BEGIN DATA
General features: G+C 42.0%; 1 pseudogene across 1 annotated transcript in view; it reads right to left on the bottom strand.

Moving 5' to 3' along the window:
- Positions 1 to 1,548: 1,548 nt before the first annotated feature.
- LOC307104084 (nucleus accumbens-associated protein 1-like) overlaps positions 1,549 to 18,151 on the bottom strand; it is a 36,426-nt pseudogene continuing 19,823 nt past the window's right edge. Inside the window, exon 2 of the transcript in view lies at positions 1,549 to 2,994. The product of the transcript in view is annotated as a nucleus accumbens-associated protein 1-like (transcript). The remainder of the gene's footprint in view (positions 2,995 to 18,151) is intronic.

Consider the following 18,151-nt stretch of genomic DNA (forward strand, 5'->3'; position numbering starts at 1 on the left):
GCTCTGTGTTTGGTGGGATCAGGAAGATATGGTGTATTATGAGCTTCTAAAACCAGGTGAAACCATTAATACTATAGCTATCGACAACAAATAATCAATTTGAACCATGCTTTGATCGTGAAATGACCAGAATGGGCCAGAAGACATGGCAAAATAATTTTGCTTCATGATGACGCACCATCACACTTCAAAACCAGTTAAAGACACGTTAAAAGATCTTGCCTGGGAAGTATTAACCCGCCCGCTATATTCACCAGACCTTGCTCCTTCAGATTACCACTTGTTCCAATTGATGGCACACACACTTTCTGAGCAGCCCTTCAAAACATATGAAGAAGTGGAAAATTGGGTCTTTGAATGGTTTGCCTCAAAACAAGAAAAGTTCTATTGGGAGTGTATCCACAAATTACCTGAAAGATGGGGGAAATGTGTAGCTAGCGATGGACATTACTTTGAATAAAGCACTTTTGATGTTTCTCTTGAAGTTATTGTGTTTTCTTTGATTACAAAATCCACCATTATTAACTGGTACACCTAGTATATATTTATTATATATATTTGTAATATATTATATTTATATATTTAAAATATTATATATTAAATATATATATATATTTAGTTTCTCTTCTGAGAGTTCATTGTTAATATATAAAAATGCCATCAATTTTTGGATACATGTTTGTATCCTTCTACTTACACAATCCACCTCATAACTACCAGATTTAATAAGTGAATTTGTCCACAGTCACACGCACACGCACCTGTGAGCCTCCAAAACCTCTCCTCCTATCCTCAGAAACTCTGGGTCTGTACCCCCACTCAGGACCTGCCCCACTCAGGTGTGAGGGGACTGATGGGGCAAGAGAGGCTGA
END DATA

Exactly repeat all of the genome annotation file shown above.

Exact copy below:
General features: G+C 42.0%; 1 pseudogene across 1 annotated transcript in view; it reads right to left on the bottom strand.

Moving 5' to 3' along the window:
- Positions 1 to 1,548: 1,548 nt before the first annotated feature.
- LOC307104084 (nucleus accumbens-associated protein 1-like) overlaps positions 1,549 to 18,151 on the bottom strand; it is a 36,426-nt pseudogene continuing 19,823 nt past the window's right edge. Inside the window, exon 2 of the transcript in view lies at positions 1,549 to 2,994. The product of the transcript in view is annotated as a nucleus accumbens-associated protein 1-like (transcript). The remainder of the gene's footprint in view (positions 2,995 to 18,151) is intronic.

Consider the following 18,151-nt stretch of genomic DNA (forward strand, 5'->3'; position numbering starts at 1 on the left):
GCTCTGTGTTTGGTGGGATCAGGAAGATATGGTGTATTATGAGCTTCTAAAACCAGGTGAAACCATTAATACTATAGCTATCGACAACAAATAATCAATTTGAACCATGCTTTGATCGTGAAATGACCAGAATGGGCCAGAAGACATGGCAAAATAATTTTGCTTCATGATGACGCACCATCACACTTCAAAACCAGTTAAAGACACGTTAAAAGATCTTGCCTGGGAAGTATTAACCCGCCCGCTATATTCACCAGACCTTGCTCCTTCAGATTACCACTTGTTCCAATTGATGGCACACACACTTTCTGAGCAGCCCTTCAAAACATATGAAGAAGTGGAAAATTGGGTCTTTGAATGGTTTGCCTCAAAACAAGAAAAGTTCTATTGGGAGTGTATCCACAAATTACCTGAAAGATGGGGGAAATGTGTAGCTAGCGATGGACATTACTTTGAATAAAGCACTTTTGATGTTTCTCTTGAAGTTATTGTGTTTTCTTTGATTACAAAATCCACCATTATTAACTGGTACACCTAGTATATATTTATTATATATATTTGTAATATATTATATTTATATATTTAAAATATTATATATTAAATATATATATATATTTAGTTTCTCTTCTGAGAGTTCATTGTTAATATATAAAAATGCCATCAATTTTTGGATACATGTTTGTATCCTTCTACTTACACAATCCACCTCATAACTACCAGATTTAATAAGTGAATTTGTCCACAGTCACACGCACACGCACCTGTGAGCCTCCAAAACCTCTCCTCCTATCCTCAGAAACTCTGGGTCTGTACCCCCACTCAGGACCTGCCCCACTCAGGTGTGAGGGGACTGATGGGGCAAGAGAGGCTGA